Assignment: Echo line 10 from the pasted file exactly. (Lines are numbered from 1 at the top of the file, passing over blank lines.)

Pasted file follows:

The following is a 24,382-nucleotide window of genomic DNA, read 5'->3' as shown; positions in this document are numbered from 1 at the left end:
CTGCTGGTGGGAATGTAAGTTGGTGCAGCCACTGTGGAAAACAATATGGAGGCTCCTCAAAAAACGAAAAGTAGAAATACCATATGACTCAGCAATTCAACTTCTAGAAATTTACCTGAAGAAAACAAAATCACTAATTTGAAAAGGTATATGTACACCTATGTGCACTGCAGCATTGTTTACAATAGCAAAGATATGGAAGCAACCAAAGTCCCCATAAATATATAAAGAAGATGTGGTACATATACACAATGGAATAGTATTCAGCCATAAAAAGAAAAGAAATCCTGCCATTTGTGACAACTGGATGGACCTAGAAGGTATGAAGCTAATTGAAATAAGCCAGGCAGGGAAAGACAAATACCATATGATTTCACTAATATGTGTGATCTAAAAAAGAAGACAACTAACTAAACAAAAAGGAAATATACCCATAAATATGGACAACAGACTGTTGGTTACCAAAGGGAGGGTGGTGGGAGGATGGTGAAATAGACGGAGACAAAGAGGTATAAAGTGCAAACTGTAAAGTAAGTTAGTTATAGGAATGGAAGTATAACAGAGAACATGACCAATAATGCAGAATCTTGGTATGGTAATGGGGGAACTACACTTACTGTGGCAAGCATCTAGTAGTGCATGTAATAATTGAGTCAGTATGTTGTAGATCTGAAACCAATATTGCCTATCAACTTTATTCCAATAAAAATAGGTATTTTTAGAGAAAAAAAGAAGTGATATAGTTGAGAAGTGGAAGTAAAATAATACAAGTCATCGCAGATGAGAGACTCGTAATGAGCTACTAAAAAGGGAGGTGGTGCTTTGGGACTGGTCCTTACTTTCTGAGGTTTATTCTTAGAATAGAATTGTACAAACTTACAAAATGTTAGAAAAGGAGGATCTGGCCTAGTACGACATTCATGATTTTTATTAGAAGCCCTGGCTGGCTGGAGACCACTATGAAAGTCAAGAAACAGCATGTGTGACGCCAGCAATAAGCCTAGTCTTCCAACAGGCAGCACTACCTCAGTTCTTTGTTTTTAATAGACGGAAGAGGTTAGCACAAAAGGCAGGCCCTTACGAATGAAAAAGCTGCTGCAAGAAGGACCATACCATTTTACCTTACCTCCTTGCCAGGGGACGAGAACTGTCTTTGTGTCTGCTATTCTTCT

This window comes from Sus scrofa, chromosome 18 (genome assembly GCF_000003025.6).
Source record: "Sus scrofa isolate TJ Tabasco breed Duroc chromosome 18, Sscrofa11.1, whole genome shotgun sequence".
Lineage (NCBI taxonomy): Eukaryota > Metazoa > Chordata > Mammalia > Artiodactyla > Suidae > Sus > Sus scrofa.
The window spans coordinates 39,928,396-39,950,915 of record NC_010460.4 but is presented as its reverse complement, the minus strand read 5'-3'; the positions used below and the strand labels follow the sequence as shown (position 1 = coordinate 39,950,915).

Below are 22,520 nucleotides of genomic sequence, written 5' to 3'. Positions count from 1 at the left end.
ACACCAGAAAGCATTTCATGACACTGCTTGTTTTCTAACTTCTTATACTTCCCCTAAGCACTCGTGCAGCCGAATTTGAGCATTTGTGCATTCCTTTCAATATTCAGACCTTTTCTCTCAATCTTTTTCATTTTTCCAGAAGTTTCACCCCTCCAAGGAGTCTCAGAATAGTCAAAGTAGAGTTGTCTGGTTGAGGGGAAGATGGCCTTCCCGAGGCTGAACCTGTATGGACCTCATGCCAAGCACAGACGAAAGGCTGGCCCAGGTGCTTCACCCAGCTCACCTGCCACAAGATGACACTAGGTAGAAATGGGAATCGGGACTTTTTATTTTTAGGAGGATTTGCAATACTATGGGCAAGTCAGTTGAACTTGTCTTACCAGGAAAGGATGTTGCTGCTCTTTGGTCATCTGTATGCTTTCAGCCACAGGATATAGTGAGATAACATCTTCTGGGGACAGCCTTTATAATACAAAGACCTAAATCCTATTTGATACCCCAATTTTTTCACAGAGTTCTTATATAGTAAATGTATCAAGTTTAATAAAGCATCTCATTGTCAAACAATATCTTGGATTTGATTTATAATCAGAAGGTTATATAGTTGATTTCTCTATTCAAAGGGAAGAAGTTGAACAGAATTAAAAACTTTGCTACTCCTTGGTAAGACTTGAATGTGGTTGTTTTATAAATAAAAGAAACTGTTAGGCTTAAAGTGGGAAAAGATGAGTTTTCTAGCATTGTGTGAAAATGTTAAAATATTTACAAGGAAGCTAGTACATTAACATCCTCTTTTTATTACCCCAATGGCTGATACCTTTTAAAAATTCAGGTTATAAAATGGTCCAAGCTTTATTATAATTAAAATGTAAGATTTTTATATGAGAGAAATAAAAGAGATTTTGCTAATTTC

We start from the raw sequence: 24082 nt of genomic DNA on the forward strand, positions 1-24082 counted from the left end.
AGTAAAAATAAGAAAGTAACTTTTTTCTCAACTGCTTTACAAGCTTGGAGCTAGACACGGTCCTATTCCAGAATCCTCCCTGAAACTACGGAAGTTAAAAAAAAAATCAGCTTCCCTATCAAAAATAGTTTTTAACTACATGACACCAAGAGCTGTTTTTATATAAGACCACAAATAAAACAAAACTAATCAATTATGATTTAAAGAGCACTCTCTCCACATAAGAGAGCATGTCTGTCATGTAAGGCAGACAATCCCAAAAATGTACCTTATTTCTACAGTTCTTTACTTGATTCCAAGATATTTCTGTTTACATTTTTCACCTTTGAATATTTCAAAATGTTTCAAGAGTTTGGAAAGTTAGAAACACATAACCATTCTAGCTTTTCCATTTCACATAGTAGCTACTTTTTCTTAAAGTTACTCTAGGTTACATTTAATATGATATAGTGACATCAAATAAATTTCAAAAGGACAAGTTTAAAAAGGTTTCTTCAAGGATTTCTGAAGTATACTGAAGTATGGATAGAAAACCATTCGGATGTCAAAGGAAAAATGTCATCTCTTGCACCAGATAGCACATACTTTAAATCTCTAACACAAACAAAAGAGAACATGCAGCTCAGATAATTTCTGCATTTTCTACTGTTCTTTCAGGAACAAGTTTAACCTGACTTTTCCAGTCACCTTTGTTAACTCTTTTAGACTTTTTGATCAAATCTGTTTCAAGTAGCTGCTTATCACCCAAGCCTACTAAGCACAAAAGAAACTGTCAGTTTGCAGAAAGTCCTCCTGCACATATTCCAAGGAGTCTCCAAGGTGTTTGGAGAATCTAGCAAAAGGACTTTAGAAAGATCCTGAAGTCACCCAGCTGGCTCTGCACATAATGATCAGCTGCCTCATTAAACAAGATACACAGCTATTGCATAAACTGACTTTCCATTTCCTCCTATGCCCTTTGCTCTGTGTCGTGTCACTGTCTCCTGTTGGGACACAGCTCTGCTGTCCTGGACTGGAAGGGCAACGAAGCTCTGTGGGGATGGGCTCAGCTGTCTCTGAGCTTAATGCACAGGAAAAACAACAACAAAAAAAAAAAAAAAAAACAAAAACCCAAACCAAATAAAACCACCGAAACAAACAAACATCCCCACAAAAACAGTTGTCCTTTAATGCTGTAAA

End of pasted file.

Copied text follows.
AGTAAAAATAAGAAAGTAACTTTTTTCTCAACTGCTTTACAAGCTTGGAGCTAGACACGGTCCTATTCCAGAATCCTCCCTGAAACTACGGAAGTTAAAAAAAAAATCAGCTTCCCTATCAAAAATAGTTTTTAACTACATGACACCAAGAGCTGTTTTTATATAAGACCACAAATAAAACAAAACTAATCAATTATGATTTAAAGAGCACTCTCTCCACATAAGAGAGCATGTCTGTCATGTAAGGCAGACAATCCCAAAAATGTACCTTATTTCTACAGTTCTTTACTTGATTCCAAGATATTTCTGTTTACATTTTTCACCTTTGAATATTTCAAAATGTTTCAAGAGTTTGGAAAGTTAGAAACACATAACCATTCTAGCTTTTCCATTTCACATAGTAGCTACTTTTTCTTAAAGTTACTCTAGGTTACATTTAATATGATATAGTGACATCAAATAAATTTCAAAAGGACAAGTTTAAAAAGGTTTCTTCAAGGATTTCTGAAGTATACTGAAGTATGGATAGAAAACCATTCGGATGTCAAAGGAAAAATGTCATCTCTTGCACCAGATAGCACATACTTTAAATCTCTAACACAAACAAAAGAGAACATGCAGCTCAGATAATTTCTGCATTTTCTACTGTTCTTTCAGGAACAAGTTTAACCTGACTTTTCCAGTCACCTTTGTTAACTCTTTTAGACTTTTTGATCAAATCTGTTTCAAGTAGCTGCTTATCACCCAAGCCTACTAAGCACAAAAGAAACTGTCAGTTTGCAGAAAGTCCTCCTGCACATATTCCAAGGAGTCTCCAAGGTGTTTGGAGAATCTAGCAAAAGGACTTTAGAAAGATCCTGAAGTCACCCAGCTGGCTCTGCACATAATGATCAGCTGCCTCATTAAACAAGATACACAGCTATTGCATAAACTGACTTTCCATTTCCTCCTATGCCCTTTGCTCTGTGTCGTGTCACTGTCTCCTGTTGGGACACAGCTCTGCTGTCCTGGACTGGAAGGGCAACGAAGCTCTGTGGGGATGGGCTCAGCTGTCTCTGAGCTTAATGCACAGGAAAAACAACAACAAAAAAAAAAAAAAAAAACAAAAACCCAAACCAAATAAAACCACCGAAACAAACAAACATCCCCACAAAAACAGTTGTCCTTTAATGCTGTAAA